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Lions Roar : May 2008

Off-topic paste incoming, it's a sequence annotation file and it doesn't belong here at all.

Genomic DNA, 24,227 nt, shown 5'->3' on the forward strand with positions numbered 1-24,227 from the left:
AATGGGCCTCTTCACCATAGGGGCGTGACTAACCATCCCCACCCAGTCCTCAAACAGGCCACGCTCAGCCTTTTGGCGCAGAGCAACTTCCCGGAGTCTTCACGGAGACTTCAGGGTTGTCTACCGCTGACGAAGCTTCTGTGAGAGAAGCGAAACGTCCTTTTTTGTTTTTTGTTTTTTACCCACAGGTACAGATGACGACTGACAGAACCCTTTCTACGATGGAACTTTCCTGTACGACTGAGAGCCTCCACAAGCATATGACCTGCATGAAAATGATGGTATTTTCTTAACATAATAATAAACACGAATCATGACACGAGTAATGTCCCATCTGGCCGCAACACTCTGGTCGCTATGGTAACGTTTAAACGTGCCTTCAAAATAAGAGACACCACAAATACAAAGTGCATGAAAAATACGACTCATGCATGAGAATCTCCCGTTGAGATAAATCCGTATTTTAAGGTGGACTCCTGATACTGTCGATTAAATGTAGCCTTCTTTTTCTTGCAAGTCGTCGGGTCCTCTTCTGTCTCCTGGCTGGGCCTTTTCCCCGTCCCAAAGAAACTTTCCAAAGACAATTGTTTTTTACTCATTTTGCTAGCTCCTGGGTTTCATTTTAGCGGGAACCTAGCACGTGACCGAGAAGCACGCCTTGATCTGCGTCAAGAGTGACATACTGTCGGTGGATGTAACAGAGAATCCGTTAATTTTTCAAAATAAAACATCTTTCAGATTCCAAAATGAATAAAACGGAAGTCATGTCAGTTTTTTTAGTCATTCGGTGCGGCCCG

SHAMBHALA SUN MAY 2008 73 In the same way, when we look directly at a thought or emotion, it is hard to find anything solid. We may be experiencing strong anger, but when we look at those intense feelings of aggression, we can’t really pinpoint them. We can’t really identify what they are. We may not even be certain why we are angry. After a while, our anger dissolves. One moment, we can barely speak or breathe because we are so enraged. In the next moment, the fury is gone, leaving nothing behind. Even if we wanted to maintain our anger so we can continue tormenting our rival or foe, it is too late. Our empty-appearing anger is gone. In truth, it was never there in the first place. Ordinary Mind The actual point of all our efforts on the spiritual path, whether we are studying, meditating, or engaged in socially oriented activities, is to return to the genuine state of our mind, the inherent state of wakefulness, which is very simple and completely ordinary. This is the goal of all three vehicles, or yanas, of the Buddhist path. The Hinayana school calls this state egolessness, selflessness, or emptiness. The Mahayana school calls it the great emptiness, or shunyata, freedom from all elaborations, all conceptuality. It is also known as the emptiness endowed with the essence of com- passion, or as bodhichitta, the union of emptiness with the qual- ities of compassion and loving-kindness. Further, it is known as buddhanature or tathagatagarbha, the essence of all the bud- dhas, the “thus gone ones.” In the Vajrayana, it is called the vajra nature, or sometimes the vajra mind or heart, which refers to the indestructible quality of awareness. In Mahamudra, it is called ordinary mind, or thamal gyi shepa, and in Dzogchen, it is called bare awareness, or rigpa. The meanings of all these terms point to the most fundamental reality of our mind and phenomena, which is luminous emptiness. All is empty yet appears, appears yet is empty. While many different methods are taught to reach this ordinary state of mind, the methods themselves can appear to be anything but ordinary. In some sense they are extraordinary, rather than ordinary; abnormal, rather than normal; and complex, rather than simple. The Hinayana path of personal liberation, for example, is known for its many detailed instructions for practice and postmed- itation conduct. For monastics, there are the customs of shaving one’s head and putting on beautiful robes, which are rituals pre- scribed in order to lead the practitioner to the realization of selflessness. In the same way, followers of the Ma- hayana system for realizing the great emptiness undertake the paramita practices, the six transcendent actions of generosity, discipline, patience, dili- gence (or exertion), concentration (or meditation), and discriminating knowl- edge (or prajna). In the Vajrayana, there are many complex practices, such as the visualization of deities and mandalas, which lead to the realiza- tion of the vajra mind. So with all these practices, are we getting any closer to the nat- ural state? Since it is natural for our hair to grow, the Hinayana practice of continually shaving our heads seems unnatural. It is also not the normal custom of society. In the Mahayana, there are many highly conceptual and occasionally “counterintuitive” methods for purifying negative states of mind, such as breathing in the impurities of the minds of others in tonglen practice. In the Vajrayana, in contrast to the Hinayana practice of shaving off our hair, we visualize not only extra hair, but also we imagine extra heads, extra arms, and extra legs. Why do we do this, when such methods seem to take us further and further away from an ordinary, normal, and simple state of mind? There must be a reasonable explanation! The answer is simply that in order to reach the level of ordinary mind, to truly arrive at the basic state of simplicity, we have to cut through our habitual, dualistic pattern of labeling some things as normal and others as abnormal. If we have too much fixation on normalcy, on day-to-day convention, we have to cut through that to experi- ence our mind as it truly is. Therefore, in order to break through and transcend such solid, dualistic notions, we create “abnormal” situations to practice with on the path. In the deity yoga practice of the Vajrayana, you might be visualizing yourself in the form of an enlightened being with multiple heads, arms, and legs when you suddenly realize that you have no idea who you are—which is a wonderful expe- rience. We usually have too many preconceived notions about who we are and about the world “out there.” We are so caught up in the process of labeling that we never see beyond the surface of those labels to the nonconceptual reality that is their basis. When we work with profound and skillful methods like those of the Vajrayana path, they cut through the very root of our dualistic concepts. With these methods we rely on concept to go beyond concept, on thought to go beyond thought. A good example of this is a bird taking off from the ground. When the bird wants to fly, it has to either run a little bit or push down against the ground so that it can leap up. It has to rely on the earth to go beyond the earth—to leap into the space of sky. In the same way, we have to rely in the beginning on dualistic concepts in order to leap into the space of non-conceptuality or non-duality. This is what all these teachings do for us. Through words and concepts, they point out the nature of phe- nomena, which is emptiness beyond words and concepts. If, when Buddha realized the true nature of mind and the world, he had never spoken about it, never communicated his wisdom to us through words, we would have no way to enter this profound path. ➢ page 113 MAY 68-73.indd 73 MAY 68-73.indd 73 3/6/08 11:32:49 AM 3/6/08 11:32:49 AM